The physiological effect of HBOT is hyperoxia in blood and tissues. Human body tissue oxygen requirement to maintain normal cellular metabolism at rest is about 60 ml/l of blood flow.[3] At atmospheric pressure, almost all the oxygen in our body is transported by being bounded to hemoglobin with very minimal amount carried in plasma (around 3 ml/L). However, breathing 100% oxygen at 3 ATA as in HBOT allows the delivery of 60 ml oxygen per liter of blood dissolved in plasma, which is sufficient to support resting tissues without a contribution from hemoglobin-bounded oxygen.[3] This would allow the oxygen in plasma alone to oxygenate tissue when there is poor perfusion or when hemoglobin is compromised, such as in carbon monoxide poisoning and severe anemia.

Based on this understanding, HBOT has been recommended and used for a wide range of medical conditions, with varying levels of evidence. It has been suggested to be used in 14 conditions by the UHMS.[2] However, the scientific evidence supporting its use is strong mainly in decompression sickness, carbon monoxide poisoning, arterial gas embolism (AGE), clostridial myonecrosis, compromised grafts/flaps, and osteoradionecrosis (ORN) prevention.[4] In the head-and-neck region, the possible application of HBOT includes delayed radiation injury (soft tissue and bony necrosis), refractory osteomyelitis, necrotizing soft-tissue infections, compromised skin flaps and grafts, and thermal burns.[2] The pattern of use of HBOT for head-and-neck conditions is not clear. This study aims to review the use of HBOT in the management of head-and-neck conditions in the main HBOT center in Malaysia.


  Materials and Methods Top


The list of patients who had HBOT in the hyperbaric oxygen unit at a main referral center was reviewed over 3-year period. The facility which consists of a multiplace hyperbaric oxygen chamber is capable of housing several patients and a therapist during a dive. Patients who had HBOT for head-and-neck conditions were identified. These patient medical records were then reviewed and formed the sample of this review. The demographic and clinical data were collected. Demographic data included age of patient, gender, race, and source of referral, i.e., the specialty involved. Clinical data collected meanwhile consisted of the diagnosis, clinical presentations, HBOT protocol used, adjunctive treatment received, outcome of treatment, complications, and patients' tolerance.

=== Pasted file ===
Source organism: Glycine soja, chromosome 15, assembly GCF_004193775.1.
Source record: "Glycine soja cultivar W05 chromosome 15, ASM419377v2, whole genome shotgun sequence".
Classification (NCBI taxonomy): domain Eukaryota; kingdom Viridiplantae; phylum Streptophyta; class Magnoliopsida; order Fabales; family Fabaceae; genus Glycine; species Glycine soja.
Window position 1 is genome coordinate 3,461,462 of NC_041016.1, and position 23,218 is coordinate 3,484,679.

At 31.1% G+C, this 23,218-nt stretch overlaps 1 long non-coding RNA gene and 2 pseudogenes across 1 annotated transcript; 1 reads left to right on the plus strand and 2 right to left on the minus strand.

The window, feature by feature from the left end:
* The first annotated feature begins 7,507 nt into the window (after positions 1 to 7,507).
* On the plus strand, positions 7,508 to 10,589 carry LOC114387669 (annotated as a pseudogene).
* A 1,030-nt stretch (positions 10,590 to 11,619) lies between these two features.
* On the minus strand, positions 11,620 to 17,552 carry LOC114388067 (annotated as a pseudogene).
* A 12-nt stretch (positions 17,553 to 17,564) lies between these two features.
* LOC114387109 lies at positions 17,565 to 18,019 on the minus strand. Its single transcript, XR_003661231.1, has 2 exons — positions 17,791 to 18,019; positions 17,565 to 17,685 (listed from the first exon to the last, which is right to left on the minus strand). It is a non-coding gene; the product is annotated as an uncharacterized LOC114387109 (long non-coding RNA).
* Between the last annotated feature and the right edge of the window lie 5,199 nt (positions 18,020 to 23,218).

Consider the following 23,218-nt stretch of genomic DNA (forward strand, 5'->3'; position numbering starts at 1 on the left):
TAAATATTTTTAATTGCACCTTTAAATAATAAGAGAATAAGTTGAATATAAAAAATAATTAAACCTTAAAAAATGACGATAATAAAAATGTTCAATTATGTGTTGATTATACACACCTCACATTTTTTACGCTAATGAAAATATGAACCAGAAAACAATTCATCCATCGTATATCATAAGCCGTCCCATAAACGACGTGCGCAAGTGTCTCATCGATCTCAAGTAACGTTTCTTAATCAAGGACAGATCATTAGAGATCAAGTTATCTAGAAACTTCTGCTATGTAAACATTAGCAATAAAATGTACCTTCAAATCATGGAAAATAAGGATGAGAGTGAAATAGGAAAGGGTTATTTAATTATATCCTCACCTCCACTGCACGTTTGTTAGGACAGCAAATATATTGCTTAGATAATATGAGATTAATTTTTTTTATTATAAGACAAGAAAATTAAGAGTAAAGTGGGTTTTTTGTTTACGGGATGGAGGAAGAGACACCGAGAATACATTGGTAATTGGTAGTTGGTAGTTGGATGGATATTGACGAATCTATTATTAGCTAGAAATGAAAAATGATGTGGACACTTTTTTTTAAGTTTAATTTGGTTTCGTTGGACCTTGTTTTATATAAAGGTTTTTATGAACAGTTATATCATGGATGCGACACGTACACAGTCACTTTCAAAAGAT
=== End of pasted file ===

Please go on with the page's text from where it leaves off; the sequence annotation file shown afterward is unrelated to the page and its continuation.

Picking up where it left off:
The identified patients were then divided based on the indication for the HBOT. Further assessment was also done to stratify the intent of the therapy either as an adjunctive treatment or prophylactic purposes. Adjunctive treatment for the purpose of this study refers to HBOT that was carried out in combination with other treatments such a daily dressings, sequestrectomies, curettage, or radical surgery including resection and reconstruction of the jaw. Prophylactic meanwhile refers to HBOT used in a patient without any pathology at the time of therapy with the intention to prevent future occurrences of any head-and-neck pathology at risk. The outcomes of HBOT were graded as (1) successful and (2) failed. The treatment outcome is labeled “successful” when a positive response to therapy is seen, i.e., complete resolution or significant resolution of symptoms or clinical signs in curative intent and complete healing in preventive intent, while “failed” is in cases where the symptoms/signs persisted in adjunctive HBOT or there unhealed wound in preventive intent. Data collection was recorded in a standardized pro forma form and later was transferred to Microsoft Excel® for tabulation.


  Results Top


In total, 17 patients with head-and-neck conditions received HBOT during the study period [Table 1]. There were 12 males and 5 females with ages ranged from 29 to 76 years (mean age: 58.4 years). There was mixed racial distribution consisting of Chinese (8), Malays (6), and Indians (3).
Table 1: Demograpic and clinical data of patients